Well. I made a decision.
I’ll be staying at my current school. This drop of mocha isn’t going anywhere.
And you know what? I’m okay with it.
At least, I am now.
The hour or so after I got a call telling me that the best they could offer me was .5 ELD at this new school, and to take a .5 leave (meaning I would also be taking a $15,000 pay cut), I broke down. Like, full sobs on the floor, snot running down my face, shuddering breaths kind of breakdown. I think at one point I even uttered a, “this can’t be happening,” sob, which is so trite and cliche.
In that hour, I felt like I was being forced to face down the bullies for yet another year, and I didn’t have an ounce of fight left in me. Not that night.
The next day, I was in a daze for most of the morning. I stood in the shower, wanting to just pound my fists into the tiles so that something other than my heart hurt. I cried again.
A student and I hummed “Low Rider” together. For no reason other than it was fun.
Another student came up to me and handed me a crumpled piece of paper with a smiley face drawn on it in green marker. “I made you a smile,” he said.
My 7th period and I broke down Justin Beiber’s terrible Spanish skills and wondered whether it was appropriation. It was a great, hilarious discussion.
Lastly, my student leadership group had its biggest meeting yet. Over chewy granola bars and fruit snacks, we discussed a week’s worth of events that they want to put together to celebrate National LGBTQ+ Month, National Hunger Awareness Month, and National Student Safety Month.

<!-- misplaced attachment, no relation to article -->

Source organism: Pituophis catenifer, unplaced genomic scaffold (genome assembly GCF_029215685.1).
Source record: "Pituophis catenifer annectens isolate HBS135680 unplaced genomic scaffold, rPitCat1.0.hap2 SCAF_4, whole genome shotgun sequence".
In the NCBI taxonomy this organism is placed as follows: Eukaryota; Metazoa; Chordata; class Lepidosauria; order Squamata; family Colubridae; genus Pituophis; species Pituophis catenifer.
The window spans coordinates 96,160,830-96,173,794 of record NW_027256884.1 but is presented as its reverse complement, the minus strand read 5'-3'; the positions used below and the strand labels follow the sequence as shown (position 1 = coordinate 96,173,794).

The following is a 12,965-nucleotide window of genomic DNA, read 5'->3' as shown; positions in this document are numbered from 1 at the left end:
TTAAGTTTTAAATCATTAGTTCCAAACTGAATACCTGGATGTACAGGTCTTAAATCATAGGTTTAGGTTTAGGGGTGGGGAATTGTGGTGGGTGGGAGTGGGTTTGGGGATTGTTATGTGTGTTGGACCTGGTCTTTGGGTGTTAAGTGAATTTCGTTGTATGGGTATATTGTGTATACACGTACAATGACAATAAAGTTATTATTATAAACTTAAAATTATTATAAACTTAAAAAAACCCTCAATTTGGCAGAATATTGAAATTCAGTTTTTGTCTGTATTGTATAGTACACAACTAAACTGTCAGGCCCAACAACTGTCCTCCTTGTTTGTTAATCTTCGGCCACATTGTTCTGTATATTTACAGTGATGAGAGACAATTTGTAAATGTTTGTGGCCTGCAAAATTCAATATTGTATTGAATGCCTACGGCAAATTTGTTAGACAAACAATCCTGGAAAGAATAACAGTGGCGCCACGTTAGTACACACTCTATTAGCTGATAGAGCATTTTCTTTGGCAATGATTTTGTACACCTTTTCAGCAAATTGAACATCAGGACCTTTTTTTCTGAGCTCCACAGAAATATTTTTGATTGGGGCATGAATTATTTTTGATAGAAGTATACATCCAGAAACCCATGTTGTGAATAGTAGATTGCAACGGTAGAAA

And as we took a dance break to groove to “El Sonidito” (aka, most annoying song in the universe. I listened to it over twelve hours ago and it’s still stuck in my head) I realized that I the decision to stay at this school was a good one. I didn’t want to trade all of this to sit in some stuffy office and be broke, too.
Sure, outside of my classroom, it is absolute chaos and discrimination. I can’t deny that. But, over the summer, I plan to get an equity catapult, to go with my battle axe, so I fling my equity work over the heads of the ignorant admin and straight into the heart of my district office.
Go big or go home, right?
I know that I felt like I had zero fight left. I felt defeated, rejected, and overlooked.
But I can get stronger. I shouldn’t have to, but I need to. I am going to do everything I can to make this school better, because my students are determined to make it better, too. I can’t leave them in this fight alone.
So, prepare yourselves for more posts from the mocha battlefield. Catapults make everything more interesting.